On February 22, 2014, the company Infantino recalled their “Squeeze and Teeth Monkey” after several reports of infants choking. The toy is small, about 4 ½”, and is an orange monkey that squeaks. The part of the toy that is making infants gag is the tail of the monkey. These toys are exclusively sold at the large box-store, Target, though Target has issued no official statement or recall. The recalled toy has been selling at Target for approximately two years.
Inside the toy, on the back left leg, there is a serial number. The serial number for the recalled toys is: 206-647. Approximately 200,000 of these toys with the recalled serial number have been sold. Infantino has a similar toy, with the serial number 206-949 that has not been affected by this recall.
Infantino states that anyone who bought and is using this toy should stop immediately and call the company to set up a replacement toy. This toy is marketed for newborn babies and up. No serious injuries have been reported.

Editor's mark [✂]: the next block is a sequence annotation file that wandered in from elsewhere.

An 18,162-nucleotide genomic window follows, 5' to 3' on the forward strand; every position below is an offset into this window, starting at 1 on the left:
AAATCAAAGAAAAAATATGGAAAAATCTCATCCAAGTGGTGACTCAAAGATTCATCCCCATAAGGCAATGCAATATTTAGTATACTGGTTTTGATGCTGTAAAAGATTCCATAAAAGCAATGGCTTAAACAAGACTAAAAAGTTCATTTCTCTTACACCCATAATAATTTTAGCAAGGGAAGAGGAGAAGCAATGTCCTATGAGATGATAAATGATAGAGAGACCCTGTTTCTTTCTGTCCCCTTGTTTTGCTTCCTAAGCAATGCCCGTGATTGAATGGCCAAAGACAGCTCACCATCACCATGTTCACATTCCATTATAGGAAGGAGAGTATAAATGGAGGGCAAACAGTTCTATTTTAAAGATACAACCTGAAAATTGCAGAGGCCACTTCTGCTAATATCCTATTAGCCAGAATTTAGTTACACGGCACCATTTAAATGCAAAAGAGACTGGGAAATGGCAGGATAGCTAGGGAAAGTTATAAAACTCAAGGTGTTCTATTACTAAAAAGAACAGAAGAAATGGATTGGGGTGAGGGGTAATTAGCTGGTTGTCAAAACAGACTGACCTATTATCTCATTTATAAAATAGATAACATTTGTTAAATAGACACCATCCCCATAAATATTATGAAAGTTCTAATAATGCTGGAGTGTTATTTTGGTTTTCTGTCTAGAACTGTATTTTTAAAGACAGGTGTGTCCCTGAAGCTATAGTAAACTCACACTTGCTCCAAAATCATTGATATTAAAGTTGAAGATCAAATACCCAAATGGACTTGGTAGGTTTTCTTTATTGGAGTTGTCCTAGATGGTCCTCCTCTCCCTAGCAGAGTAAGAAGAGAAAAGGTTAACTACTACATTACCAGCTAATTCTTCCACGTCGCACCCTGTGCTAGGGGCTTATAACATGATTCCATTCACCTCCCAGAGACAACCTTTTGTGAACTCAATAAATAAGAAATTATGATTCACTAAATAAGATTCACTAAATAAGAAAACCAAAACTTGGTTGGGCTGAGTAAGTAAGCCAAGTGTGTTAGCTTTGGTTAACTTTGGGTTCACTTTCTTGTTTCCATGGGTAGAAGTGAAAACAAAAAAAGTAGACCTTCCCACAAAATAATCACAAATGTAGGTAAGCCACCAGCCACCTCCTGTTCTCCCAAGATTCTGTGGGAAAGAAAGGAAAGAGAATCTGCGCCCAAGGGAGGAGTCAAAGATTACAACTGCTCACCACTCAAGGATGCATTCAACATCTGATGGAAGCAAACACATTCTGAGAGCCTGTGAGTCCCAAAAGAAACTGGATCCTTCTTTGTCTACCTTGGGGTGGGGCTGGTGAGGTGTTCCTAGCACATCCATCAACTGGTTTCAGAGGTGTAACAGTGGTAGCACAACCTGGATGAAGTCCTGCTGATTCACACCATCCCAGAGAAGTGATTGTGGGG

Here is a picture of the recalled toy:
In our last class we discussed visual representation of risks and crisis. Regina Lundgren’s book, Risk Communication: A Handbook for Communicating Environmental, Safety, and Health Risks, states that visual representation should be for specific audiences and uses. Lundgren says: “you will need to identify three things: what people want to know, what they need to know to make an informed decision, and how the visual information will be used.”
In the case of this article, the target audience is parents who have purchase the toy. The people want to know what toy is affected. They need to know why and how it is bad, and how it can pose a risk to their child. The visual information is used as confirmation that the toy they bought is the one being recalled.
On Infantino’s official recall of the monkey, they only include one picture (the one I’ve included above). Though this may be sufficient in some cases, Infantino has stated in their recall that there is a similar product that is not being recalled. This raises many questions: How similar are the two toys? What does the toy that is safe look like? Which one do I have? Infantino could have answered these questions by posting photograph of the other product in a side-by-side comparison.
Lundgren, Regina E., and Andrea H. McMakin. Risk Communication: A Handbook for Communicating Environmental, Safety, and Health Risks. Hoboken, NJ: John Wiley & Sons, 2013. Print.